The number of followers for the Hanyang University ERICA Campus' official Facebook page has increased from around 400 in 2018 to 4,700 as of now. At the center of the surge of followers is the character, ‘Hanyangi.’ We had a sit-down chat with designer and creator of Hanyangi, Cho Deuk-lae (Department of Techono-product Design 11). Hanyangi is a Hanyang University mascot that every Hanyangian must have run across at least once. It caught popularity as the representative emoticon of Hanyang University's ERICA Campus. The ERICA Campus' official Facebook account held a competition to mimic the Hanyangi drawing, and students inserted Hanyangi into their presentation materials. ▲ A photo of Hanyang University's ERICA Campus character, 'Hanyangi' (Photo courtesy of ERICA Campus Office of External Affairs and Development) There were several efforts before Cho to try to create an emoticon to represent the school. Professors, graduate students, and companies put their efforts into the act but did not gain much popularity. The developed emoticons were difficult to transform their shapes, as the features and lines were complex. Cho transformed the HY-lion character to design a simpler figure. The character was formed in an easy manner, in a way that could still bring out its funny charm. He received an outsourcing request from the school, and the original design was released a month after March of 2017, when manufacturing of Hanyangi began. Initially, Cho hoped that the school would lead a channel that could narrow down the gap with students. A mascot takes up a big role in making students feel more familiar to the SNS page. He anticipated that Hanyangi could act as a mascot, seeing from the positive reactions. Cho himself walked into the Office of External Affairs and Development and suggested that he create a promotion team for the ERICA Facebook page, which was not managed well at the time. The school responded by telling him to gather the members of his promotion team. ▲ Cho Deuk-lae (Department of Techono-product Design 11) alumnus said, "For the span of a character to last a long time, it must be easily drawn by others." Building a character to make it a mascot was not easy. Cho said, “It was work to realize one complete character, including internet tone and character personality settings.” He also mentioned that the process was a continuity of difficulty, as various content had to be created utilizing the character. “I developed the original design of Hanyangi, but all members of the SNS promotion team built the character together afterwards,” said Cho, giving credit to his teammates. In truth, Hanyangi gained the most awareness in 2018, the year that the SNS promotion team was assembled. ▲ A cartoon scene published on the ERICA Campus Facebook page. Hanyangi is utilized freely beyond its use as a campus emoticon. (Photo courtesy of the ERICA Campus Office of External Affairs and Development) “It is my hope that any student would feel close to the character and use them.” Cho was intending to yield all licenses regarding the character to Hanyang University from the very initial stage of Hanyangi development. He merely laid down a condition of maintaining it open source, so that students could access them freely. Hanyangi is accessible during inside and outside school promotion, club activities, or academic use without a separate copyright mark. However, its use for the purpose of slandering the school is prohibited. “Students are free to modify its form in diverse ways to express their emotions,” said alumnus Cho.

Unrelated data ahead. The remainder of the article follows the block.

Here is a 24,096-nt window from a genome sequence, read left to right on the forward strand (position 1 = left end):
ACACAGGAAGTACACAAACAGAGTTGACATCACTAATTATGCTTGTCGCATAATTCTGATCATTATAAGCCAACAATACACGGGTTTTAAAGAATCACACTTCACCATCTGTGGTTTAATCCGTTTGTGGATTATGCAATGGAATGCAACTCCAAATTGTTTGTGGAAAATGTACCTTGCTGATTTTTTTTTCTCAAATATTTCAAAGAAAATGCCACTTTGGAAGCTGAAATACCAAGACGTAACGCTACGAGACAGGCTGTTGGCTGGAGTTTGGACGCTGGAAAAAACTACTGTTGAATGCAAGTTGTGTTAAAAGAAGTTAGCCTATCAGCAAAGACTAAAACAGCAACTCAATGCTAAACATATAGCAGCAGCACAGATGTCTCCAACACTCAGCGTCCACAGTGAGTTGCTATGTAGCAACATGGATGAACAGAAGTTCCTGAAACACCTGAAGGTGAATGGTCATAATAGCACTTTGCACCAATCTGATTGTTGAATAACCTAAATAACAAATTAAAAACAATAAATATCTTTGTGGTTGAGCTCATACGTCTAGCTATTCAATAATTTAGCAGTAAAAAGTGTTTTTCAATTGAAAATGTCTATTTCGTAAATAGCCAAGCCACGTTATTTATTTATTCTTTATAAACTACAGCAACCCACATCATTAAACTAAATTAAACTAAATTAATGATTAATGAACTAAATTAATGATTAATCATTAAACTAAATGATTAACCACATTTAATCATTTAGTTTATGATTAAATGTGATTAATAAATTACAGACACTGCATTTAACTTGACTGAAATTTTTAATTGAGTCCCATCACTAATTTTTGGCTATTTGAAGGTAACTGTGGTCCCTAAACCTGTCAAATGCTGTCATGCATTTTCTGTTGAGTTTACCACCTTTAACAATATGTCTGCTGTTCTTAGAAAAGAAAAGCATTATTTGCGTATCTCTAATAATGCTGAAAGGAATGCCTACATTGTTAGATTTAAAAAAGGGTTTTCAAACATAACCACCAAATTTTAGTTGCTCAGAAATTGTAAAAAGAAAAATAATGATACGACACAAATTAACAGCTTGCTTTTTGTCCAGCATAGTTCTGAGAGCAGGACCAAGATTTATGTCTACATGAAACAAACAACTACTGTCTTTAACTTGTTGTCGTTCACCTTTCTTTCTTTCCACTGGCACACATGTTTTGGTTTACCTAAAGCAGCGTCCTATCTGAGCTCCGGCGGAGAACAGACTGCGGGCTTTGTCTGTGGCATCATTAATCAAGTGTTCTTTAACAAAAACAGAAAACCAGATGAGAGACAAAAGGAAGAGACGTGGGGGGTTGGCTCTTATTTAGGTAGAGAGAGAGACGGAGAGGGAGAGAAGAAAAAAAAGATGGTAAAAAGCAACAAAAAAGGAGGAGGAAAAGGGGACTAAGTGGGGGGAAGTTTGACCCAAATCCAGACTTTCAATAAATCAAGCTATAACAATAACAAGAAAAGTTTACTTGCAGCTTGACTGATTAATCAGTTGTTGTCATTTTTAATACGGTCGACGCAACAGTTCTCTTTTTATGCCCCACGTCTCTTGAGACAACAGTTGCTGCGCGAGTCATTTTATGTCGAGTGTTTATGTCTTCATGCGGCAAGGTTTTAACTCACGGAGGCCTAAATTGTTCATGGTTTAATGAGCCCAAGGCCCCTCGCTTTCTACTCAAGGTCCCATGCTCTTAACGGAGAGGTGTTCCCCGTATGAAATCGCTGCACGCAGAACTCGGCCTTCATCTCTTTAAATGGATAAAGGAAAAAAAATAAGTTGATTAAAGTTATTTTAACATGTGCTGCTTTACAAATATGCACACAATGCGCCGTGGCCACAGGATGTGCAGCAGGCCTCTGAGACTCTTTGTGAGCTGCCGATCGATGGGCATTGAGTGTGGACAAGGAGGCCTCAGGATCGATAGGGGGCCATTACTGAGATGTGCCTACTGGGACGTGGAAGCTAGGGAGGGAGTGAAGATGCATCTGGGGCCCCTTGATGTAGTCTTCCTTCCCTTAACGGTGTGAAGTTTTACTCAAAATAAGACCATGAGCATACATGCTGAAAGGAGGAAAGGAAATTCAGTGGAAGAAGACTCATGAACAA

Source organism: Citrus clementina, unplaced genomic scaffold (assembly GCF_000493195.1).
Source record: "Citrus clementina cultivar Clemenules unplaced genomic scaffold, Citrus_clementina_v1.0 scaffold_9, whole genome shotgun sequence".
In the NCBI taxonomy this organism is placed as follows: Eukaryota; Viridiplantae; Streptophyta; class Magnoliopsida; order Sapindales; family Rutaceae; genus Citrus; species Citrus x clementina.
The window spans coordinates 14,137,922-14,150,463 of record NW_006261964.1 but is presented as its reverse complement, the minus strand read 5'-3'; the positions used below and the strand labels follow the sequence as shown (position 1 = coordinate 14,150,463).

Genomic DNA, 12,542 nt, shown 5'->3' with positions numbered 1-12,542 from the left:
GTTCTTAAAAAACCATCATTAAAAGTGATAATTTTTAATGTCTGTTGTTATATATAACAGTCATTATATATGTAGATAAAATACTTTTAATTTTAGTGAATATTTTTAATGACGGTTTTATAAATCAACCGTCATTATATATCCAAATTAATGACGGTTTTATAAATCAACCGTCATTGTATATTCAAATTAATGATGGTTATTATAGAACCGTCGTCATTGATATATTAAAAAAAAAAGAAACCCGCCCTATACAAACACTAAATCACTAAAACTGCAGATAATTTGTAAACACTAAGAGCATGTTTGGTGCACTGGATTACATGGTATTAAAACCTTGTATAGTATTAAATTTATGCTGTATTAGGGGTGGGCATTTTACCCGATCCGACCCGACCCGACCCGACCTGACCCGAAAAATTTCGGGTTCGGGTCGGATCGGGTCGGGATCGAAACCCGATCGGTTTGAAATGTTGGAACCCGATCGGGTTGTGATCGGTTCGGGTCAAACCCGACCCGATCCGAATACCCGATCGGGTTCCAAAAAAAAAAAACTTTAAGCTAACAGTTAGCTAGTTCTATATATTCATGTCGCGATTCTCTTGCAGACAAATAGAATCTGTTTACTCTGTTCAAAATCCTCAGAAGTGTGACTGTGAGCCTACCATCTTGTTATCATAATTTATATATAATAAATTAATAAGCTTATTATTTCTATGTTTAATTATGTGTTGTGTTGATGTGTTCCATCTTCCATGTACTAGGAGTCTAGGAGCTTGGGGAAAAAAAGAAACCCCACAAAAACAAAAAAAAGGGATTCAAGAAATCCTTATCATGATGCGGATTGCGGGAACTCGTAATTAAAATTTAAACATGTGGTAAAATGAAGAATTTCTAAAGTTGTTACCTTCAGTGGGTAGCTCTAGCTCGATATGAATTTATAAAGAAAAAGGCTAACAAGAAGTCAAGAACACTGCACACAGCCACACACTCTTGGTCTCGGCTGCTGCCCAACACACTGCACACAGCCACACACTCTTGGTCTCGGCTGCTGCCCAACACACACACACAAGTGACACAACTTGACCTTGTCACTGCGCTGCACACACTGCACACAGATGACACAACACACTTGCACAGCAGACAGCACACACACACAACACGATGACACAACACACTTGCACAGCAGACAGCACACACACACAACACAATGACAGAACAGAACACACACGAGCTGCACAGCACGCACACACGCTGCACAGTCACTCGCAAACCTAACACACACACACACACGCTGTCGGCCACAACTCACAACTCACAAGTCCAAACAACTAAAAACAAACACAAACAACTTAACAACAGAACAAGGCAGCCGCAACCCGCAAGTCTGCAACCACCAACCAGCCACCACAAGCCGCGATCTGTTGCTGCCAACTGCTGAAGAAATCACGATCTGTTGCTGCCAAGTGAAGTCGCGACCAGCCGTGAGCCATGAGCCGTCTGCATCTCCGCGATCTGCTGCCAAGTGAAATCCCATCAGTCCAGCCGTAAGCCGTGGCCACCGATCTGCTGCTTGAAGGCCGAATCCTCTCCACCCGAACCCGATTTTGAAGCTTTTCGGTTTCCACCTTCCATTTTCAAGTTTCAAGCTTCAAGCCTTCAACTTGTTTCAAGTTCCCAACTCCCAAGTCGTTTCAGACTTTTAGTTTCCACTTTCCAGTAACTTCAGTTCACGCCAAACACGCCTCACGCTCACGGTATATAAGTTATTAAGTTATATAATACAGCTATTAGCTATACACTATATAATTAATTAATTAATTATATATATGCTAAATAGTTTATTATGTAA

There is a student who wrote two books during his college years and is on a road to writing many more based upon his expertise. Meet Park Jong-hyeon (Department of Life Science, 4th year), an undergraduate at Hanyang University and the author of Writing Life Science in a Simple Way, a book which serves as much knowledge as it can convey on the difficult discipline of life science in simple wordings. Fresh Water Story of a Water Drop was the first book written by Park and was published in 2013 when he was still in high school. He ran an online community in which he wrote many articles that deliver useful biological information to his community members. He wrote about how to raise organisms and was asked by the Biological Research Information Center (BRIC) to write a column that would later become his first book. Park Jong-hyeon (Department of Life Science, 4th year) shares his passion for sharing knowledge of life science to the public. He started writing his second book during his second year at Hanyang. He had done many activities in the form of talent or education donation, including science education volunteer work that was funded by the Ministry of Education. He had to explain science concepts in detail during these volunteer jobs, which solidified the basis for him to transfer spoken descriptions into written work later when writing a book. He mostly used the summer and winter breaks to jot something down. It took a total of four years to complete Writing Life Science in a Simple Way, which was published in February of this year. He picked the possibility of delivering erroneous information in his book as the part that concerned him the most. This was driven by the incident when one of his several columns was uploaded on Naver with faulty information. After such a mistake, he was determined to deliver only proven facts in his book, and he read all related readings three to four months prior to the date of publication to confirm that was the case. Other than that, he always deliberated on how to attract the public and to make sure people easily understood his book. The cover of Writing Life Science in a Simple Way (Photo courtesy of Park) Writing Life Science in a Simple Way covers a wide range of science knowledge in a concise manner. “Students who dream of becoming a scientist will surely find this book helpful,” said Park. He targeted teenagers, and included in his book sections regarding high school life science subject one and two, the story of dinosaurs, bioethanol, state of the art technology related to life science, and newly discovered facts on organisms. Textbooks tend to only recite facts, whereas Park tried to weave daily phenomena into life science. You can also obtain insight into the author’s opinion regarding ethical issues of controversial topics like clone technology, gene manipulation, genetically modified organism and more. A new book is to be published around next summer, containing general explanations of science and its impact on society. It will also accommodate content about the ambiguity of science, such as how nuclear energy can produce electricity at a cheap price, and yet the aftereffect of atom bombs still stays intact today. Park plans on going to graduate school and studying science journalism or science communicology, which combines two things he loves: science and writing. Park recommends to those who major in science related fields--to stay away from restricting oneself to one subject but to try various things. “My goal is to reach as far as I can go. Write a book. Go to graduate school, and maybe one day, I’ll naturally become someone distinct. My motto is to be diligent right this moment,” said Park. Kim Hyun-soo email@example.com Photos by Kim Ju-eun